By Sarah Colson and Jeff Keeling
When the Washington County-Johnson City Animal Control Board (ACB) announced the pending retirement of Director Debbie Dobbs last winter, they figured she’d be officially retired by spring and off to vacation any time she pleased this summer.
With a hot August mercifully inching toward fall, though, Dobbs is still overseeing operations at the still newish, 18,000-square-foot shelter. That’s because the process to find her replacement has been unexpectedly complicated, ACB Vice Chairwoman Linda Bearfield told News & Neighbor early this month.
“We have now come to realize more than ever what a huge task the director faces,” Bearfield said of the now seven-month search process, which has neared closure a couple of times before candidates backed out or the board realized a finalist wasn’t the right fit.
“It’s unbelievable. Part of that is because peoples’ attitudes toward animal care are changing,” said Bearfield, who is the Humane Society of Washington County’s representative on the board.
“The person who comes in … has to be accountable to animals, accountable to people, they have to raise money, they have to be able to write grants, they have to be able to keep a database that tells us where every animal is and the status of every animal… it is an enormous task. So the people we’re talking to, they look at the nature of the beast and they’re going, ‘whoa… that’s a lot.’”
So much, in fact, that at its monthly meeting Monday the ACB unanimously approved a recommendation from Chairman Gary McAllister to split the job into two positions. One, still titled executive director, would deal with the administration, fundraising, volunteer recruitment and public relations of running a shelter that has seen great strides in adoptions, “return to owners” and euthanasia rates since the mid-2015 move from an outdated shelter less than a third its size.
The other position, “animal control and operations manager,” would report to the director and manage animal control activities and care of animals in the shelter. ACB member Ralph Van Brocklin said Monday he hoped the board still might find a candidate capable of doing both jobs. He added, though, that after six months of searching in vain, “I think that’s unlikely.
“We’ve got to get moving on this without a doubt and if this facilitates getting this accomplished, that’s great,” Van Brocklin added.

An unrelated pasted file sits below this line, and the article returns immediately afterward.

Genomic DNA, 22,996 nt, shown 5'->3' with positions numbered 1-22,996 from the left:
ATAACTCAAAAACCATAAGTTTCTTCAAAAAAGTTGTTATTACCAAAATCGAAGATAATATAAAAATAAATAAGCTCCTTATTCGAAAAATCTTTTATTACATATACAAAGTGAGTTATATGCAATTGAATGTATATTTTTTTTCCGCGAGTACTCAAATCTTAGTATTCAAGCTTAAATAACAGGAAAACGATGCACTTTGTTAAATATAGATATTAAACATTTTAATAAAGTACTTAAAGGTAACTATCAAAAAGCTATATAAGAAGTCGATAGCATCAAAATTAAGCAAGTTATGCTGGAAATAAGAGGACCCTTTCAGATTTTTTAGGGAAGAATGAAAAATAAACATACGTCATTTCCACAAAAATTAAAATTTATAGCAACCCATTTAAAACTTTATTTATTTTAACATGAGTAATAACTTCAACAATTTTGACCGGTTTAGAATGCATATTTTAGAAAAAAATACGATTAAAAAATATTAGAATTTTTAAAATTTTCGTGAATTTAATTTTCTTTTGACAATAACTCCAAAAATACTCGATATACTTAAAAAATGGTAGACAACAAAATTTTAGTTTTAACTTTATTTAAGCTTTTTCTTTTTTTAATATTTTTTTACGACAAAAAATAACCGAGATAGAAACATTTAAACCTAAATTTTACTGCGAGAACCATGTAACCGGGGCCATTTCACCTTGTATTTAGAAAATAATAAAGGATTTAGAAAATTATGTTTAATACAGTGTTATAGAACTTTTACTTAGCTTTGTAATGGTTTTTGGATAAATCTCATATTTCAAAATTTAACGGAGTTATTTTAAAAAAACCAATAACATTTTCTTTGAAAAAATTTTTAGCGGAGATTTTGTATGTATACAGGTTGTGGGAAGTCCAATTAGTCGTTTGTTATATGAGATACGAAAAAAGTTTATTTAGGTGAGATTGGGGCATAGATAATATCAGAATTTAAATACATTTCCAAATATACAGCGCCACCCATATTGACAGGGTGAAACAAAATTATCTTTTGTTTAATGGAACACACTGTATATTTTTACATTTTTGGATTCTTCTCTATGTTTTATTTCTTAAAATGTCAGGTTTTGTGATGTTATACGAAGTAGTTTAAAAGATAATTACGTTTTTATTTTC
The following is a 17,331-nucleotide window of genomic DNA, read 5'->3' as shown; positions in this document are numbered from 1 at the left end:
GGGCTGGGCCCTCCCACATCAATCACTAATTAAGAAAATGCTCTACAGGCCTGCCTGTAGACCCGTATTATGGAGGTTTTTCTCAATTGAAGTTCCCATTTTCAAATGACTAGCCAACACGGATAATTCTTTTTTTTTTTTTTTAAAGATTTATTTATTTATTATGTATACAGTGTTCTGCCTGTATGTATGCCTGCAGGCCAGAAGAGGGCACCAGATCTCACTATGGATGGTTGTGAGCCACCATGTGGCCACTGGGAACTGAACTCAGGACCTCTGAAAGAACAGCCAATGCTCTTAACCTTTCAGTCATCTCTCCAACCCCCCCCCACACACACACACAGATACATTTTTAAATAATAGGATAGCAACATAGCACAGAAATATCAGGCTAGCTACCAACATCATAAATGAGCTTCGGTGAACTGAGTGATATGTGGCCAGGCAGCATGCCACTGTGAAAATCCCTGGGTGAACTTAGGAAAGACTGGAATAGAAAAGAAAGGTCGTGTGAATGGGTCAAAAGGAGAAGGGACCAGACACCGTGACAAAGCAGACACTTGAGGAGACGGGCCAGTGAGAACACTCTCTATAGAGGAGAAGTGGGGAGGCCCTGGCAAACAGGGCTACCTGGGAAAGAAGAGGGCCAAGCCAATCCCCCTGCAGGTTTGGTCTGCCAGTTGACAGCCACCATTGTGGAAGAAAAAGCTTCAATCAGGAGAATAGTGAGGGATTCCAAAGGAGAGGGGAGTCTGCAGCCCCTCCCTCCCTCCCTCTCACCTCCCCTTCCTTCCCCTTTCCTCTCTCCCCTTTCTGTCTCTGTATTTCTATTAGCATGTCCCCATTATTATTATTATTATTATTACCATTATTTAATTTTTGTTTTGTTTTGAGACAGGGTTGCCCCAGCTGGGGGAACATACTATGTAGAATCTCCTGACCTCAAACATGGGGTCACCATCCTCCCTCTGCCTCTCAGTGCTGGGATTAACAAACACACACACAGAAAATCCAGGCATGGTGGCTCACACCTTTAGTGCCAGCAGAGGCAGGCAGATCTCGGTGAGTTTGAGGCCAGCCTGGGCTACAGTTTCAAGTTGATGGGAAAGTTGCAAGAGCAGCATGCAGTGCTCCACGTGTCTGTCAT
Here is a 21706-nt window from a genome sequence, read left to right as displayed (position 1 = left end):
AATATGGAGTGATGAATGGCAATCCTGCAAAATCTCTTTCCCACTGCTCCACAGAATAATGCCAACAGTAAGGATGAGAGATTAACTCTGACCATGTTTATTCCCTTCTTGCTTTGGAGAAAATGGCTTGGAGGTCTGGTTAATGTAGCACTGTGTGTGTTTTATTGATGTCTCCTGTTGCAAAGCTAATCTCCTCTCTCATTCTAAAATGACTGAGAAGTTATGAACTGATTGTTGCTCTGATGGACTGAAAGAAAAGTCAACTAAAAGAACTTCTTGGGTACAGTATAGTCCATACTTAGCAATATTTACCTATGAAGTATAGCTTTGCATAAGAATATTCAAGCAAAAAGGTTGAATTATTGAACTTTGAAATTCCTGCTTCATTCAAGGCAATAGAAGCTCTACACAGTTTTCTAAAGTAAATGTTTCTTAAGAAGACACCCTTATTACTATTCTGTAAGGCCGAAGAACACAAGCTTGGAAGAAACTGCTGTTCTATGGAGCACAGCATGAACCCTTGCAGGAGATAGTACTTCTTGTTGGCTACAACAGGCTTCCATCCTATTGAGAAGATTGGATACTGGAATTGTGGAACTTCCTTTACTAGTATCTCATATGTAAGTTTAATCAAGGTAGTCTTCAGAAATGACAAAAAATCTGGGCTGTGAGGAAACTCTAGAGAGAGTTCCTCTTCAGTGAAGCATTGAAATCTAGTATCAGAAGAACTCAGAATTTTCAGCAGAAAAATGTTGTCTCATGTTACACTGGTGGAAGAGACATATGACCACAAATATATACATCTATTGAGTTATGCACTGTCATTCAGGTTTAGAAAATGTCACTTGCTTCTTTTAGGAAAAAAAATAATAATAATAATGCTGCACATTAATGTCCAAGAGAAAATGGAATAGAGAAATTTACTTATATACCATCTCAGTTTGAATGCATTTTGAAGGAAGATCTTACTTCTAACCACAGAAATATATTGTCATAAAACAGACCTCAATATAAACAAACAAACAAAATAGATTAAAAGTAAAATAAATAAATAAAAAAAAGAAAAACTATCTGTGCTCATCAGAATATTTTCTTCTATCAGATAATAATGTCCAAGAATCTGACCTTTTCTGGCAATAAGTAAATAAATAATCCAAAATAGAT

McAllister acknowledged after the meeting the cost for two positions will be higher. The top salary the ACB was considering was $62,000. Now, McAllister says, they’ll advertise compensation as “based on experience,” but two positions almost certainly will approach six figures between them.
A good executive director, without some of the other direct responsibilities, should be capable of fundraising sufficiently to make up the difference and more, McAllister said. “That’s what we’re counting on. That position really needs to pay for itself, and we’re confident the base of donors is out there.”
Bearfield suggested that in revising the advertisement for the director position, the ACB, “make it clear they won’t be responsible” for directly managing the animal control side of things.
McAllister said the next step is to go back and look through the applications already received to see if any of them might fit better into covering just one of the proposed positions. In the meantime, he added, Dobbs will continue to be an invaluable resource to both the shelter and the Humane Society.
“We couldn’t have done this without Debbie,” McAllister said. “She’s been there at the shelter and every time I talk to her I say ‘thank you so much for staying with us’ and she says ‘I’m going to make sure these animals are taken care of.’ … We want to make sure we get the right person for it and we appreciate the community’s support in all this. It’s been a process. We have a great building there and we want to make sure we move forward.”
Bearfield said the partnership between the shelter and the Humane Society has never been stronger. This summer, they have coordinated together to help foster cats and dogs who would otherwise be spending their days in the shelter.
“That gives those kittens a chance to get out of the shelter and live,” Bearfield said. “We’re pulling kittens as often as we can pull them. … We also did an adoption day there. Someone sponsored the spay and neuters and the Humane Society went over and every animal that had been there, cats and dogs, over three months, was free sponsored adoption with an approved application. There’s all kinds of things going on now where the two are working together.”
In fact, board members learned Monday, the fiscal year that concluded June 30 saw a euthanization rate of 35 percent, with fewer animals put down than any previous year. Most were cats. And in July, thanks in part to a growing number of animals with microchips “on board,” 65 animals were returned to owners – another record.
“This is a huge amount of progress,” said Van Brocklin, adding that three years ago the total rate was 60 percent, and was at 51 percent for dogs. Very few dogs are being euthanized now. “We have work to do without a doubt, but there’s some things we can do to get that figure even lower,” Van Brocklin said.
Still, Bearfield said, 46 cats were euthanized last month, so even more Humane Society-Shelter collaboration is possible.
“What we really need is to be hand-in-hand. That would be the most ideal.”
For now, Dobbs continues to operate as director and will do so until one, or two, replacements are found.
“Of course we need a new director,” Bearfield said. “There’s no doubt. And we are not dragging our feet. We just have hit a dead end at every turn.”